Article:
fisheries, although it is also supplied
in smaller quantities by the fisheries
bf the middle Atlantic and Pacific
Fishermen Number 200,000.
About 200,000 persons are engaged In
the fishing industries in this country,
in addition to a large number of men
and women engaged in canning and
packing the fish which is being pre
served for future use. It is difficult to
estimate correctly the number of per
sons engaged in canning fish because
it varies in different seasons. In a
number of establishments canning oys
ters and other fish products, the same
force is employed in the winter which
is engaged in canning fruit and vege
tables during the summer. The girls
who pare peaches or tomatoes in their
season can easily shuck oysters dur
ing the winter and the economy of this
utilization of the same plant for both
vegetables and fish is an important
Work is Dangerous.
The real work of catering the fish
has many dangerous features and yet
it is one that appeals to thousands of
strong, healthy men who are willing
to run risks for the sake of the free
dom and outdoor life it provides. There
has been a fearful loss of life con
nected with the deep sea fishing in the
past. In a single decade around Glou
cester, Massachusetts, as many as 1253
men and 117 vessels have been lost at
sea. One reason of this loss of life
has been the shallowness of the dories
!' 2SyktllfMraj5L8- ften. l eSe i
dories, which hold from one to five
men. become separated from the ves- , come neatly diminished along certain
VlA w,'?ioS ,theyu belonB and the men ts t th coasts of Spaln ,, Itaiy
drift around in the open sea and per- J the -me -,.
ish from lack of food and fresh water. tTOm tne !me caus
There has been a great change in fish- Importance of Conservation. -
ing methods during the past few years. The importance of fish conservation
however, and every precaution is taken i is tnus becoming -well recognized by
to check the loss of life. The dories ,' each of the nations. The tendency of
are built deeper so they will not upset ! an industry to injure the fish life of
so readily and they are kept stocked
with a certain amount of food and
One of the newer developments of
the fishing industry along the Ameri
can coast is the trawl-net, which has
been used extensively in Europe for
some time. It is opposed by the line
fishermen of New England upon the
ground that it depletes the fisheries
by indiscriminate capture of many un
dersized fish. The matter -was brought
before congress at its last session by
the Introduction of a bill -prohibiting
the landing of trarwl-caughf fish upon
American shores. There was a lengthy
hearing of both sides of the question
before the house committee on mer
chant marine and fisheries, after
which it was referred by a joint reso-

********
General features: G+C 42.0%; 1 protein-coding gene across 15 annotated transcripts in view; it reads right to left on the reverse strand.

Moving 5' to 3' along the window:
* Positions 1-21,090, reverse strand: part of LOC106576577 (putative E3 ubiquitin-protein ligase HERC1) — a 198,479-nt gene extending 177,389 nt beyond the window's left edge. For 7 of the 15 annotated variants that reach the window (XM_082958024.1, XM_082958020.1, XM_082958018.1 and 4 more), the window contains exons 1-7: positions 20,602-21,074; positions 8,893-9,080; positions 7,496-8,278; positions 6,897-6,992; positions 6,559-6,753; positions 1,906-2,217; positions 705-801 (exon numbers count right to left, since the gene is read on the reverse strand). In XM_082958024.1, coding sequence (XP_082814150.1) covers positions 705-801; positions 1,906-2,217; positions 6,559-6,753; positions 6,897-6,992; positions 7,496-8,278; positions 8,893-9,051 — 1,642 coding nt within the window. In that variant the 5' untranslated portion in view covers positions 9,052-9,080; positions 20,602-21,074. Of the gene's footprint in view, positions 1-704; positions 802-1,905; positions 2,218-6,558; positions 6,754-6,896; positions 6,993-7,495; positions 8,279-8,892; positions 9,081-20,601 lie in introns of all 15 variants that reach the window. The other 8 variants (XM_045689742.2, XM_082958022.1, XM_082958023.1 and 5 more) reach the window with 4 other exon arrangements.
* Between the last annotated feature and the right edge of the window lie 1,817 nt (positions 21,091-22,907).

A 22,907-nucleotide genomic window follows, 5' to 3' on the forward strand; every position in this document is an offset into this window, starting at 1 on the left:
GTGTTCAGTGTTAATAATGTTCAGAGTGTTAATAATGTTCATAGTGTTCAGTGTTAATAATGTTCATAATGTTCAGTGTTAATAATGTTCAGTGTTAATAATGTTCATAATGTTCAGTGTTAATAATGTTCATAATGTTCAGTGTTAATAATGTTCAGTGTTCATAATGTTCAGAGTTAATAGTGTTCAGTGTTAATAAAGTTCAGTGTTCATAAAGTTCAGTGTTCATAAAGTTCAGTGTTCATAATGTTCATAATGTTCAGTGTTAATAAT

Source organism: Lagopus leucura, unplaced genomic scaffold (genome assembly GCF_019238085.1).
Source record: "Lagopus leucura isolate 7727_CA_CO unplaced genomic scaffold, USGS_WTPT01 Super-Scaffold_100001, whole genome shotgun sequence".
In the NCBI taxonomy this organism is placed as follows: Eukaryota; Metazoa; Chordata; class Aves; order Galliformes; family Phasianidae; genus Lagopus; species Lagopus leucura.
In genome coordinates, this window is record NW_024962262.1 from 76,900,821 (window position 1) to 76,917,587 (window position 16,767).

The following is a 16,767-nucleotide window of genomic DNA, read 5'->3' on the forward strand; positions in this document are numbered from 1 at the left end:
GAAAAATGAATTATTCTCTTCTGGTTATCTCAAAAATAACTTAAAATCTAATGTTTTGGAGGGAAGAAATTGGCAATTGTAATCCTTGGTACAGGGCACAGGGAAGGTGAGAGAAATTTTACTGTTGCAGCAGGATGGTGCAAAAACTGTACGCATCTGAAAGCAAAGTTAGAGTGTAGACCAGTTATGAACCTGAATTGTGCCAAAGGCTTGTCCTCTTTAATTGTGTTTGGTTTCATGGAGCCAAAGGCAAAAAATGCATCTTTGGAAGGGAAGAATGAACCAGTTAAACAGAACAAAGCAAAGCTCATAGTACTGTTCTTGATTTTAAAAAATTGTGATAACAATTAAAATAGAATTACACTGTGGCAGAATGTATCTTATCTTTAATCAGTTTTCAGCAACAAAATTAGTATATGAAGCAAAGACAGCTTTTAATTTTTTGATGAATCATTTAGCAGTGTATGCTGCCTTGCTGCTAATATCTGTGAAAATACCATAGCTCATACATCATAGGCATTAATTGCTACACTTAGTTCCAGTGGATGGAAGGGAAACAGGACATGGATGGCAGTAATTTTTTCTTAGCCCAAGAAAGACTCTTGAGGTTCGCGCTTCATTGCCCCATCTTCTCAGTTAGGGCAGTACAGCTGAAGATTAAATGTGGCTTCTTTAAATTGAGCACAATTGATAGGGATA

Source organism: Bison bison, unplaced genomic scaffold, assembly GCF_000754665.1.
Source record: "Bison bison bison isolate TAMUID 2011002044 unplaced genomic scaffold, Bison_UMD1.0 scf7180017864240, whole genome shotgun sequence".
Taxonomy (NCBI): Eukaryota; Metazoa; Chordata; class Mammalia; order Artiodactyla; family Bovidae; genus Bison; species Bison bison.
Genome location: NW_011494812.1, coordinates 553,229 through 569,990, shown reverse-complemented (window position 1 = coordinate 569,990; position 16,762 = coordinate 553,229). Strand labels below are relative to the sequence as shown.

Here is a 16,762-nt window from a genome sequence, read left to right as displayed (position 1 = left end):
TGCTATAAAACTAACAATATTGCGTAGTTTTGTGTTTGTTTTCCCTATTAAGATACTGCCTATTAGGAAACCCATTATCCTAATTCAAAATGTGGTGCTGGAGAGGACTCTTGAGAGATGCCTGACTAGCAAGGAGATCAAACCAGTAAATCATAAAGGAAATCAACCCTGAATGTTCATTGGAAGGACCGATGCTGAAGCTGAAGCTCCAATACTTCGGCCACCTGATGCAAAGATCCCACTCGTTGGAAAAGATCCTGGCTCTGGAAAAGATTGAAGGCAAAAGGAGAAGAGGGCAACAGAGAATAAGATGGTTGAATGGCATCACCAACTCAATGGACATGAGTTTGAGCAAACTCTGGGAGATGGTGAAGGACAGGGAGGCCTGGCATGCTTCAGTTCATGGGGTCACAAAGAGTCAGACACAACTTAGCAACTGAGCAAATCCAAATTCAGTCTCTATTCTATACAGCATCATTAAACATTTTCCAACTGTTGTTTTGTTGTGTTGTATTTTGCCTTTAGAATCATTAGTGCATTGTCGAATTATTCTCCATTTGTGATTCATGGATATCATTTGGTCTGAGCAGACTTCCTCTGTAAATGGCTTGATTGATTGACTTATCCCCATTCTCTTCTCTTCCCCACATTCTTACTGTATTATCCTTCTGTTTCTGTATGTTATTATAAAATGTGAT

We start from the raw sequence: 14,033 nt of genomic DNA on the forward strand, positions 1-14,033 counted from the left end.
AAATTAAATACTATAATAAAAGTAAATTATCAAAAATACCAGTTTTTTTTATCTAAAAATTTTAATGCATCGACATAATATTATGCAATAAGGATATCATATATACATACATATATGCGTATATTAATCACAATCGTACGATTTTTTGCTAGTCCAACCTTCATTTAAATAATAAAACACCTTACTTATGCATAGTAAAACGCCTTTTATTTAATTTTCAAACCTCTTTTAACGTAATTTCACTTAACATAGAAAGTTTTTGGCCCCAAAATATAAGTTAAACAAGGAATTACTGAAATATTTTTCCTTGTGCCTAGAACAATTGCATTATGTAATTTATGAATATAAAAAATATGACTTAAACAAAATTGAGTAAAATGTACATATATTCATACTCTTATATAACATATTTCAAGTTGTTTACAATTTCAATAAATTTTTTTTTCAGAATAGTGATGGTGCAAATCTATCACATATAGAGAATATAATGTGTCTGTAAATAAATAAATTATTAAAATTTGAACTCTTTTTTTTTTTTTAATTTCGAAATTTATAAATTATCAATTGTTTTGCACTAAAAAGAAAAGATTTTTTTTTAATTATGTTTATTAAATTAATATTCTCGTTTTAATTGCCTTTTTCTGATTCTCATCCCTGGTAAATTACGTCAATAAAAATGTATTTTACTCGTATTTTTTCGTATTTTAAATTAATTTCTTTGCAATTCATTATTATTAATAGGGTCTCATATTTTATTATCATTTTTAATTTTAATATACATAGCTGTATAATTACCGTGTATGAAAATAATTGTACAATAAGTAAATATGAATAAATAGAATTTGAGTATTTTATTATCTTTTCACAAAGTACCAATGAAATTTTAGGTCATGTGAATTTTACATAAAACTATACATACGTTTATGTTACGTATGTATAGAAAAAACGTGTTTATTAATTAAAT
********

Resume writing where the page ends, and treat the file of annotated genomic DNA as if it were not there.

paved roadway and the wiae curb park
means the substitution of shady lawns
and gardens for hot, glaring, dusty
streets. When a householder spends his
money for parking, he is investing in
something that will at once greatly in
crease the value of his property, and
that will never deteriorate, but -will
greatly increase in beauty and money
value with every year that passes, while
the paving goes to pieces and has to be
done over every few years at constant
ly new expense.
EI Paso All One Park.
The extension of tne street parking
Tne extension or tne street parking
undertaking before us in the way of
city improvement until the plan is made
practically universal. Under our condi
tions of climate and the habits of the
people, we do not so greatly need the
"breathing spaces" that have formed
tbe basis of park work in the great
cities. It is infinitely more important
that all our streets be made pleasant
to live upon, to walk along, and to drive
It ought not to be necessary for our
people to walk or ride any distance at
all to see trees, grass, shrubs, and flow
ers growing. Tbe highest ideal for
the El Paso of the future is to have
trees and grass growing in front of
every man's door. Our ideal should
be to make El Paso as a whole vir
tually one park. That is exactly what
tbe plan of wide curb parking purposes
The Mesa Boulevard.
The proposed mesa boulevard, under
the fourth head in the schedule, is well
under -way. It must be carried rough
within the next few months, or it will
be forever impossible, for permanent
improvements will begin to occupy the
necessary rightofway along the mesa's
rim. The boulevard will cost the city
little at first, and can be improved as
time goes by and demand arises.
This mesa drive is the one absolutely
unique feature of the -whole park plan.
There is nothing like it anywhere else
in the whole United States. From points
on tbe proposed drive, it will be pos
sible to overlook an area as large as
the state of Massachusetts, the -view
extending 5p to 125 miles in all direc
tions across two states and two repub
Work under the fifth head naturally
falls 'to the school authorities and to
private organizations. It is exceeding
ly Important and must be steadily car
Under the sixth head, medium sized